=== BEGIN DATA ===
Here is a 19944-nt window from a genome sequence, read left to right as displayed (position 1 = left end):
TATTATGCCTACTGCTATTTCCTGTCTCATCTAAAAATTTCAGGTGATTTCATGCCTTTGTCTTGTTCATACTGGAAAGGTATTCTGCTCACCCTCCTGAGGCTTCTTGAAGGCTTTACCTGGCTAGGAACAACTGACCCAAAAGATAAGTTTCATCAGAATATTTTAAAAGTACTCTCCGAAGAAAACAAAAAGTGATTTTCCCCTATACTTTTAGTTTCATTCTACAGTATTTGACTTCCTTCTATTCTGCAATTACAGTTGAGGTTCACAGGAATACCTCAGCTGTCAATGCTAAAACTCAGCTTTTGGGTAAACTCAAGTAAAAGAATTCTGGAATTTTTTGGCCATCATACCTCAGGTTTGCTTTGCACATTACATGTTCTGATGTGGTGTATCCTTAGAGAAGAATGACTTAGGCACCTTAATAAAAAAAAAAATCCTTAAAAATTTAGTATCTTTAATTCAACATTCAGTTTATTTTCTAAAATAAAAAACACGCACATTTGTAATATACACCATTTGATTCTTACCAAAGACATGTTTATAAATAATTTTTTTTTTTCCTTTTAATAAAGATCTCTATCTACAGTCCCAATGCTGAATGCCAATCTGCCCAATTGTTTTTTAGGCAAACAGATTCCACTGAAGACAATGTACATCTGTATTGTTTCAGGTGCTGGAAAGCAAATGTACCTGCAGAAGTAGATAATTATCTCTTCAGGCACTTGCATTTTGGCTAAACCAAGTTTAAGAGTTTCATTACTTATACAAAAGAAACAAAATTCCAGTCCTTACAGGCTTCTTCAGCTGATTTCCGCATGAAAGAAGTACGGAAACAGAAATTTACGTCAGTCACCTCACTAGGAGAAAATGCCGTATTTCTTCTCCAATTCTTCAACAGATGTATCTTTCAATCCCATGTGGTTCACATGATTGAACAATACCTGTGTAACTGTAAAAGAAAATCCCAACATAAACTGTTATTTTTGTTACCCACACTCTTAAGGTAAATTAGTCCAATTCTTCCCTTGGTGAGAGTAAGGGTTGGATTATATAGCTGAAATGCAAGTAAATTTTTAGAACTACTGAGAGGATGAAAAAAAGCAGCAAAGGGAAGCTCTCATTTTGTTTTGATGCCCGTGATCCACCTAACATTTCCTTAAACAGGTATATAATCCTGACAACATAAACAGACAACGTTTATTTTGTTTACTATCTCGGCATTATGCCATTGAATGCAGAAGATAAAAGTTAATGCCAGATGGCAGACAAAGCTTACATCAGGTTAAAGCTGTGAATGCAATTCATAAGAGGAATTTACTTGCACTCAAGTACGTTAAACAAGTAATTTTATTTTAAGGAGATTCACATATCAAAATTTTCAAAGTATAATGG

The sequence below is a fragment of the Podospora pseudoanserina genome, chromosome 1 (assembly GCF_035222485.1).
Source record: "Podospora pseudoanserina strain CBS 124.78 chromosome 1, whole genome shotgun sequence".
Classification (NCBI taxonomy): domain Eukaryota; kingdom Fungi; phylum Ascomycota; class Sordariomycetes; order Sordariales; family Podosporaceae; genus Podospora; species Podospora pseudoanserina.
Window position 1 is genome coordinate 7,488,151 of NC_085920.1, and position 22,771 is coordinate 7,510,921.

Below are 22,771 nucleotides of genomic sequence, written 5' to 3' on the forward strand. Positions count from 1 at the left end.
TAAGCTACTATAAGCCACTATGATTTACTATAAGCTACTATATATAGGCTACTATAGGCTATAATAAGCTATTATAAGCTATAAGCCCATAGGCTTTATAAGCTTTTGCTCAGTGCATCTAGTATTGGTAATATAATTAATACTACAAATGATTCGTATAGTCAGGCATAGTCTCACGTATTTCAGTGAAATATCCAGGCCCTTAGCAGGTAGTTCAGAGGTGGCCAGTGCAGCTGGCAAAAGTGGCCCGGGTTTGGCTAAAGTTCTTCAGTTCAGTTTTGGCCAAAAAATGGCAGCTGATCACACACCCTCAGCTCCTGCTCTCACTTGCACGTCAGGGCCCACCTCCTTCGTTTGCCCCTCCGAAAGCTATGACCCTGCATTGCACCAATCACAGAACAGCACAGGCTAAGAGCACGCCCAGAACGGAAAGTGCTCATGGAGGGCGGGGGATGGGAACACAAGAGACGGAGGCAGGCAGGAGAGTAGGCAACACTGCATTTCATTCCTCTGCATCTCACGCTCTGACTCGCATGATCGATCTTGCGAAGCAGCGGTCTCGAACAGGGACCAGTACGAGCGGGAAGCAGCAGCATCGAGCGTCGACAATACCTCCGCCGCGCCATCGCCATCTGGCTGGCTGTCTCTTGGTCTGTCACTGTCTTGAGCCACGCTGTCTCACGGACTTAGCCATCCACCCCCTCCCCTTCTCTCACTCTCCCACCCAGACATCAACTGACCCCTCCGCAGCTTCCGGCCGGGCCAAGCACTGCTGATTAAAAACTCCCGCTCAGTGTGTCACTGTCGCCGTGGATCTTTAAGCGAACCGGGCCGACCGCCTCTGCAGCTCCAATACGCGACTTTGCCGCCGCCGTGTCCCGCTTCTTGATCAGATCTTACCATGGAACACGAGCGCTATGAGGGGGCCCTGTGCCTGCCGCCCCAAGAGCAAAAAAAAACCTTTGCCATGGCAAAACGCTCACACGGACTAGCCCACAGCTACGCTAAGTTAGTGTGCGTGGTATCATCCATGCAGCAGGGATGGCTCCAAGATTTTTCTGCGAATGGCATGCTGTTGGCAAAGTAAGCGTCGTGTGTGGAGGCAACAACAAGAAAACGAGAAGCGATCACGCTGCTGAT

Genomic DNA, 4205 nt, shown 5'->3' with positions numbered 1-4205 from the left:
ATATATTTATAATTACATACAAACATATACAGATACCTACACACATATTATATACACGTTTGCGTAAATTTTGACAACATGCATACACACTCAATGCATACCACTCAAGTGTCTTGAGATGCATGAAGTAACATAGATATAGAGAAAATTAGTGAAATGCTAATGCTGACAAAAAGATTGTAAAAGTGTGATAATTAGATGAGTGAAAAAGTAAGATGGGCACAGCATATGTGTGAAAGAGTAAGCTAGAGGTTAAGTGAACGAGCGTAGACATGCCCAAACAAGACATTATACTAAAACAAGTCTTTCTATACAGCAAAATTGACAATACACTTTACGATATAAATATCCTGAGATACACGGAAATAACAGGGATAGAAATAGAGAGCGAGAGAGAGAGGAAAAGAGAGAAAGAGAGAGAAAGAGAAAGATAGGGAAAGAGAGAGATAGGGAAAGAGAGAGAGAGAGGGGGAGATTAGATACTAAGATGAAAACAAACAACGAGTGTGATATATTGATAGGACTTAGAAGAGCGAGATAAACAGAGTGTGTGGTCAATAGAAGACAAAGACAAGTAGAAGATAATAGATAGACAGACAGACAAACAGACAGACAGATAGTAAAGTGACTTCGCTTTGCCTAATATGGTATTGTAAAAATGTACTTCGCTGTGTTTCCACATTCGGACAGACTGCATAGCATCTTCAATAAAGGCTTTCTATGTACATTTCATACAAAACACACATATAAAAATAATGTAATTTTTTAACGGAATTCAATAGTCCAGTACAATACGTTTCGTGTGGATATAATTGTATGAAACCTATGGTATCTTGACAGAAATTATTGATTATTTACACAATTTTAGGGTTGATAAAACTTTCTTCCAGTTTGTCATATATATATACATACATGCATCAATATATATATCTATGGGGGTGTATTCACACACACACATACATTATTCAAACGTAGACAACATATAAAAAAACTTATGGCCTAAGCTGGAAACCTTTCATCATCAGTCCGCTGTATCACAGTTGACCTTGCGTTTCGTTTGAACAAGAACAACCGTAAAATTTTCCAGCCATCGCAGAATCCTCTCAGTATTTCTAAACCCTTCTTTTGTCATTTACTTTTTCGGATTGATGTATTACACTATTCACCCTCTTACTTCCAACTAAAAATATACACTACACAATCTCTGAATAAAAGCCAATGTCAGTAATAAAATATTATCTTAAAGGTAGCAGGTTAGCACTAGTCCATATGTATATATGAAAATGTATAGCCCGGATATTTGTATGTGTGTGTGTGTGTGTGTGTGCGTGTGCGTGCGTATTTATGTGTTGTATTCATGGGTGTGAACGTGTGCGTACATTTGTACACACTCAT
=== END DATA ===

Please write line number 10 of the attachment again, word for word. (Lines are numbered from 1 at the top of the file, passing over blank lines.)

ATATATTTATAATTACATACAAACATATACAGATACCTACACACATATTATATACACGTTTGCGTAAATTTTGACAACATGCATACACACTCAATGCATACCACTCAAGTGTCTTGAGATGCATGAAGTAACATAGATATAGAGAAAATTAGTGAAATGCTAATGCTGACAAAAAGATTGTAAAAGTGTGATAATTAGATGAGTGAAAAAGTAAGATGGGCACAGCATATGTGTGAAAGAGTAAGCTAGAGGTTAAGTGAACGAGCGTAGACATGCCCAAACAAGACATTATACTAAAACAAGTCTTTCTATACAGCAAAATTGACAATACACTTTACGATATAAATATCCTGAGATACACGGAAATAACAGGGATAGAAATAGAGAGCGAGAGAGAGAGGAAAAGAGAGAAAGAGAGAGAAAGAGAAAGATAGGGAAAGAGAGAGATAGGGAAAGAGAGAGAGAGAGGGGGAGATTAGATACTAAGATGAAAACAAACAACGAGTGTGATATATTGATAGGACTTAGAAGAGCGAGATAAACAGAGTGTGTGGTCAATAGAAGACAAAGACAAGTAGAAGATAATAGATAGACAGACAGACAAACAGACAGACAGATAGTAAAGTGACTTCGCTTTGCCTAATATGGTATTGTAAAAATGTACTTCGCTGTGTTTCCACATTCGGACAGACTGCATAGCATCTTCAATAAAGGCTTTCTATGTACATTTCATACAAAACACACATATAAAAATAATGTAATTTTTTAACGGAATTCAATAGTCCAGTACAATACGTTTCGTGTGGATATAATTGTATGAAACCTATGGTATCTTGACAGAAATTATTGATTATTTACACAATTTTAGGGTTGATAAAACTTTCTTCCAGTTTGTCATATATATATACATACATGCATCAATATATATATCTATGGGGGTGTATTCACACACACACATACATTATTCAAACGTAGACAACATATAAAAAAACTTATGGCCTAAGCTGGAAACCTTTCATCATCAGTCCGCTGTATCACAGTTGACCTTGCGTTTCGTTTGAACAAGAACAACCGTAAAATTTTCCAGCCATCGCAGAATCCTCTCAGTATTTCTAAACCCTTCTTTTGTCATTTACTTTTTCGGATTGATGTATTACACTATTCACCCTCTTACTTCCAACTAAAAATATACACTACACAATCTCTGAATAAAAGCCAATGTCAGTAATAAAATATTATCTTAAAGGTAGCAGGTTAGCACTAGTCCATATGTATATATGAAAATGTATAGCCCGGATATTTGTATGTGTGTGTGTGTGTGTGTGTGCGTGTGCGTGCGTATTTATGTGTTGTATTCATGGGTGTGAACGTGTGCGTACATTTGTACACACTCAT